received a free Asahi Pentax gadget bag. The seal is placed where you usually see it, on
the right side (looking at the camera), close to the meter switch.
In late 1972, API advertised the ES, still showing the old style
seal. That picture shows an oddly placed seal, on the upper left corner of the frontal
leatherette. I never saw a marketed Asahi Pentax camera having the seal in that position.
A 1974 ad for the SPF was showing the seal in its standard position. The API seal was not
reserved for 35mm cameras only. As you can see in the picture, the 6x7 also bore that
click to enlarge
In 1974 the seal look was modified with the new API logo
surrounded by garanzia API lettering (API warranty). This late variation still
retains the 11mm diameter and the heavy, medal-like construction, so that I name it type
1B. You can see it stuck on late screw mount cameras and on early K-bayonet cameras up to
1977 as well.
click to enlarge
Between 1977 and 1978, another variation of the API seal saw
light. In order to better match the tiny M-series cameras, it also shrank. It was of
cheaper manufacturing, being made by black silkscreen printing on a small (9.5mm) punched
aluminum disc. In order to make this seal as little trouble as possible for
photographers fingers, API personnel punched a round hole in leatherette, so that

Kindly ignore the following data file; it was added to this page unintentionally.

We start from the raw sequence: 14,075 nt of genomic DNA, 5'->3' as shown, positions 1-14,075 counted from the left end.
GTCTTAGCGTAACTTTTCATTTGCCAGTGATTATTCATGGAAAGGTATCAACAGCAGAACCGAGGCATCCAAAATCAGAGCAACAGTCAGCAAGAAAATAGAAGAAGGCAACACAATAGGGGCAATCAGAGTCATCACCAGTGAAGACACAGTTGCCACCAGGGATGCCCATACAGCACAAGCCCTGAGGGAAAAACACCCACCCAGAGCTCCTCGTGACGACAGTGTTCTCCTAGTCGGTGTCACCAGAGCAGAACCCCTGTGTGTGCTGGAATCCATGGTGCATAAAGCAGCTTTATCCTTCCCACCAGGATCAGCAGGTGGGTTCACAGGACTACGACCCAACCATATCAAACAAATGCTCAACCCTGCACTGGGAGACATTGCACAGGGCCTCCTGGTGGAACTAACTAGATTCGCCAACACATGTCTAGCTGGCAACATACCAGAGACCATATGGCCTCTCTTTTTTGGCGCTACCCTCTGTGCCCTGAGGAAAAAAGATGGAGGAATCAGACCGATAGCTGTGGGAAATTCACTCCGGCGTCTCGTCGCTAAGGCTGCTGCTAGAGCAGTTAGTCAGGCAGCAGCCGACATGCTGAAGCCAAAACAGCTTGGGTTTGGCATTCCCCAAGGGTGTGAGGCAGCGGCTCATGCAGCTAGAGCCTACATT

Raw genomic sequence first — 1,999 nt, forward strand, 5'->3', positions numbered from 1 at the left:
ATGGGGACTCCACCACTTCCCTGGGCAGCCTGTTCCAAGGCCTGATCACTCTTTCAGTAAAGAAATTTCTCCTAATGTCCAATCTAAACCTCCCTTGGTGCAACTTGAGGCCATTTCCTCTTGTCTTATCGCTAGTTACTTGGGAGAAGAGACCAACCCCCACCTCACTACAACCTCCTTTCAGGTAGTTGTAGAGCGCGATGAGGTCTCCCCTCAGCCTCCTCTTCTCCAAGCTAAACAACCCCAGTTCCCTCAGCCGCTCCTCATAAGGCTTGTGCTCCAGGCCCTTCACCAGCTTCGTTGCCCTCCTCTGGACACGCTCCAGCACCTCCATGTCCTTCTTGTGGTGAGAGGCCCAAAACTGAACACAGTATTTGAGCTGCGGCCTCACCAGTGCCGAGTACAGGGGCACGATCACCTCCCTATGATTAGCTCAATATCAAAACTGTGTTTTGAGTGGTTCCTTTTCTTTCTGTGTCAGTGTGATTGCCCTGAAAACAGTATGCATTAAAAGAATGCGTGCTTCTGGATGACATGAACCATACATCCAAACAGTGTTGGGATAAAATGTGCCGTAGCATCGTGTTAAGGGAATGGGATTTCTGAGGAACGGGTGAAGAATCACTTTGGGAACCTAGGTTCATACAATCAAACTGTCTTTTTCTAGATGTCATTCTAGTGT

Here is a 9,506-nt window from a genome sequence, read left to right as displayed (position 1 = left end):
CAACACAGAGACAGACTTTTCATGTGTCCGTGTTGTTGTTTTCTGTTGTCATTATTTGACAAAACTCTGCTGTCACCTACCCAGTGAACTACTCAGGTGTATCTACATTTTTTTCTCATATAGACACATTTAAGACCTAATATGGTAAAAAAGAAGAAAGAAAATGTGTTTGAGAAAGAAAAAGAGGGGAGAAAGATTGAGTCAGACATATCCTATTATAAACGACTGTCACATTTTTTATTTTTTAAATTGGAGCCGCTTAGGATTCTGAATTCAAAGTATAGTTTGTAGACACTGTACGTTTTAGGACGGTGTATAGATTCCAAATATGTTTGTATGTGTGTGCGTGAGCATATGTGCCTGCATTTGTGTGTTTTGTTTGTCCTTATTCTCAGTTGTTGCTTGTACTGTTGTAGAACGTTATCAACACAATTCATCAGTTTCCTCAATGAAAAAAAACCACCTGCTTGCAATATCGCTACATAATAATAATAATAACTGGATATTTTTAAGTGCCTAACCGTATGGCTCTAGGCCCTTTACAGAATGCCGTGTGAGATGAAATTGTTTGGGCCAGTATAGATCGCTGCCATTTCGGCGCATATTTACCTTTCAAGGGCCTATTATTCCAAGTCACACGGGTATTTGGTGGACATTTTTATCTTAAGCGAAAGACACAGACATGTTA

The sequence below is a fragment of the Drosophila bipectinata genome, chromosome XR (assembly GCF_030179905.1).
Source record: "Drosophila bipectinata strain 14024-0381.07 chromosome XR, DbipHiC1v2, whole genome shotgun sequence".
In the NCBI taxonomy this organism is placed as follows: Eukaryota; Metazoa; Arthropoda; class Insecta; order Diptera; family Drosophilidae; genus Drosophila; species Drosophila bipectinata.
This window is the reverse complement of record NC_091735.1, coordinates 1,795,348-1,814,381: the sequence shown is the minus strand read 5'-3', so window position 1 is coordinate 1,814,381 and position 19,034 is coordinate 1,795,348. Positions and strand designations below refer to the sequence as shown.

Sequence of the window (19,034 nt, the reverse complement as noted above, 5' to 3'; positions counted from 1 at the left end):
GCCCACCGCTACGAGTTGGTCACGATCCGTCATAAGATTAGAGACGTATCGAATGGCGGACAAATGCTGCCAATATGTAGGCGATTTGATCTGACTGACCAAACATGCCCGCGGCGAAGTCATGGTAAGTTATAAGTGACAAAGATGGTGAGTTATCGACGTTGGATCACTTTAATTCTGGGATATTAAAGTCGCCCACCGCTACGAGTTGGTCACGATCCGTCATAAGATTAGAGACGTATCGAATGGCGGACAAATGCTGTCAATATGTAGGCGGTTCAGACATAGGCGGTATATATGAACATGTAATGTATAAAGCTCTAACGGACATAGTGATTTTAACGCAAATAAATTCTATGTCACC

that the thin seal could almost stay within its thickness. This newer seal is quite
delicate, since the black ink of the logo can be quickly removed either by fingertip sweat
or alcohol when cleaning the camera. Seeing ME, ME Super or MX cameras with partially or
totally blank seal is quite common. Again, this seal was stuck on equipment of all formats
and you can see it on all 67, 645 and Auto 110 cameras sold in Italy by API.
|Seal type 1A
||Seal type 1B
||Seal type 2
In the mid-eighties, P-series cameras introduced the third
generation API seal printed directly on the camera body. Black finished cameras bore a
white logo (type 3A), while the chrome K1000 got a black seal (type 3B). This late
variation of the API seal was also used on autofocus SLRs up to Z-series, while pro
cameras of the same period still wore the type 2 seal.
A special seal
In 1994 API announced the K1000 Anniversary, a special edition camera (only 300pcs)
manufactured for celebrating 35 years of API-Pentax partnership (yes, I know that 35 years
are quite an odd anniversary, but this is the way things are). That special edition camera
was adorned with a special numbered seal. The K1000 Anniversary #1 was donated by API to